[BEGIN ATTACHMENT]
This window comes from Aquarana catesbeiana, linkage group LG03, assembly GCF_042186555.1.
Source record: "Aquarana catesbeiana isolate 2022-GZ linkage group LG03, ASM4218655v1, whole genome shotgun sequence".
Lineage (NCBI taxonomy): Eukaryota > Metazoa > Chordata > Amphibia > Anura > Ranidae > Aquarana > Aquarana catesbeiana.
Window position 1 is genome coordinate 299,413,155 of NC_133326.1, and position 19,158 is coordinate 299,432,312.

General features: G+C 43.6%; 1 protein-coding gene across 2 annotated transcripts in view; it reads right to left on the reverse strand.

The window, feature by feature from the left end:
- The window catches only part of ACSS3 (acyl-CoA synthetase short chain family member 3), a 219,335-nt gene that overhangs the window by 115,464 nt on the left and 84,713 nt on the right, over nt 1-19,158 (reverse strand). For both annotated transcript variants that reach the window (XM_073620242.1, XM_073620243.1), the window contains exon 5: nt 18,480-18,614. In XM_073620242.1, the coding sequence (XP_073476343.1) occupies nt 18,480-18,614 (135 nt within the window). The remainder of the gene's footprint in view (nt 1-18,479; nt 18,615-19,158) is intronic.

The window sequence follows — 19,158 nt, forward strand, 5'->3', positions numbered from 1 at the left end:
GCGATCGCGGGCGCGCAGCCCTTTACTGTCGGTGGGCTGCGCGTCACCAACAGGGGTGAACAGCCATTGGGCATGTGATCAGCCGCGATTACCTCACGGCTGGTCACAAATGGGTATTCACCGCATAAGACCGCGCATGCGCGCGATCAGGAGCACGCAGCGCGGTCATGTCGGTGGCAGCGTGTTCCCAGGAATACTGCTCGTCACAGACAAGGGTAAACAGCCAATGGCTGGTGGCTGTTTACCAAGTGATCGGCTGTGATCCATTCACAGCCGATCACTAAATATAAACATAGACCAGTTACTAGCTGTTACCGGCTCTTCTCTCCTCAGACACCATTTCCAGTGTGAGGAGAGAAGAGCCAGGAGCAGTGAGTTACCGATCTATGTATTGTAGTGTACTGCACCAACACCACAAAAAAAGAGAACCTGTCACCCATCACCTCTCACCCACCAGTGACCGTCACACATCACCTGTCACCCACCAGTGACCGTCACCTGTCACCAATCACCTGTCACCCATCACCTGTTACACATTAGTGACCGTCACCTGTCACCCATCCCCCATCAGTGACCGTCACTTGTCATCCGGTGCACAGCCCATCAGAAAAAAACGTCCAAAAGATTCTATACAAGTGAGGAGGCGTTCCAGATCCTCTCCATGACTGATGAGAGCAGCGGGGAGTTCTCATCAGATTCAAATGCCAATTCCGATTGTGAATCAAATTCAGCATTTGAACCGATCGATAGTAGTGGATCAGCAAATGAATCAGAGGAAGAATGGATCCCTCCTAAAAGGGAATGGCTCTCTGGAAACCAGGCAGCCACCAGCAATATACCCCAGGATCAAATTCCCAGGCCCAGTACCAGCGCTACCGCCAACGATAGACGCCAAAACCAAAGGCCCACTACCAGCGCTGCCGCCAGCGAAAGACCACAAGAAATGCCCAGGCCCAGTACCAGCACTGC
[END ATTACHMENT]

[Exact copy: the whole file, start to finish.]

This window comes from Aquarana catesbeiana, linkage group LG03, assembly GCF_042186555.1.
Source record: "Aquarana catesbeiana isolate 2022-GZ linkage group LG03, ASM4218655v1, whole genome shotgun sequence".
Lineage (NCBI taxonomy): Eukaryota > Metazoa > Chordata > Amphibia > Anura > Ranidae > Aquarana > Aquarana catesbeiana.
Window position 1 is genome coordinate 299,413,155 of NC_133326.1, and position 19,158 is coordinate 299,432,312.

General features: G+C 43.6%; 1 protein-coding gene across 2 annotated transcripts in view; it reads right to left on the reverse strand.

The window, feature by feature from the left end:
- The window catches only part of ACSS3 (acyl-CoA synthetase short chain family member 3), a 219,335-nt gene that overhangs the window by 115,464 nt on the left and 84,713 nt on the right, over nt 1-19,158 (reverse strand). For both annotated transcript variants that reach the window (XM_073620242.1, XM_073620243.1), the window contains exon 5: nt 18,480-18,614. In XM_073620242.1, the coding sequence (XP_073476343.1) occupies nt 18,480-18,614 (135 nt within the window). The remainder of the gene's footprint in view (nt 1-18,479; nt 18,615-19,158) is intronic.

The window sequence follows — 19,158 nt, forward strand, 5'->3', positions numbered from 1 at the left end:
GCGATCGCGGGCGCGCAGCCCTTTACTGTCGGTGGGCTGCGCGTCACCAACAGGGGTGAACAGCCATTGGGCATGTGATCAGCCGCGATTACCTCACGGCTGGTCACAAATGGGTATTCACCGCATAAGACCGCGCATGCGCGCGATCAGGAGCACGCAGCGCGGTCATGTCGGTGGCAGCGTGTTCCCAGGAATACTGCTCGTCACAGACAAGGGTAAACAGCCAATGGCTGGTGGCTGTTTACCAAGTGATCGGCTGTGATCCATTCACAGCCGATCACTAAATATAAACATAGACCAGTTACTAGCTGTTACCGGCTCTTCTCTCCTCAGACACCATTTCCAGTGTGAGGAGAGAAGAGCCAGGAGCAGTGAGTTACCGATCTATGTATTGTAGTGTACTGCACCAACACCACAAAAAAAGAGAACCTGTCACCCATCACCTCTCACCCACCAGTGACCGTCACACATCACCTGTCACCCACCAGTGACCGTCACCTGTCACCAATCACCTGTCACCCATCACCTGTTACACATTAGTGACCGTCACCTGTCACCCATCCCCCATCAGTGACCGTCACTTGTCATCCGGTGCACAGCCCATCAGAAAAAAACGTCCAAAAGATTCTATACAAGTGAGGAGGCGTTCCAGATCCTCTCCATGACTGATGAGAGCAGCGGGGAGTTCTCATCAGATTCAAATGCCAATTCCGATTGTGAATCAAATTCAGCATTTGAACCGATCGATAGTAGTGGATCAGCAAATGAATCAGAGGAAGAATGGATCCCTCCTAAAAGGGAATGGCTCTCTGGAAACCAGGCAGCCACCAGCAATATACCCCAGGATCAAATTCCCAGGCCCAGTACCAGCGCTACCGCCAACGATAGACGCCAAAACCAAAGGCCCACTACCAGCGCTGCCGCCAGCGAAAGACCACAAGAAATGCCCAGGCCCAGTACCAGCACTGC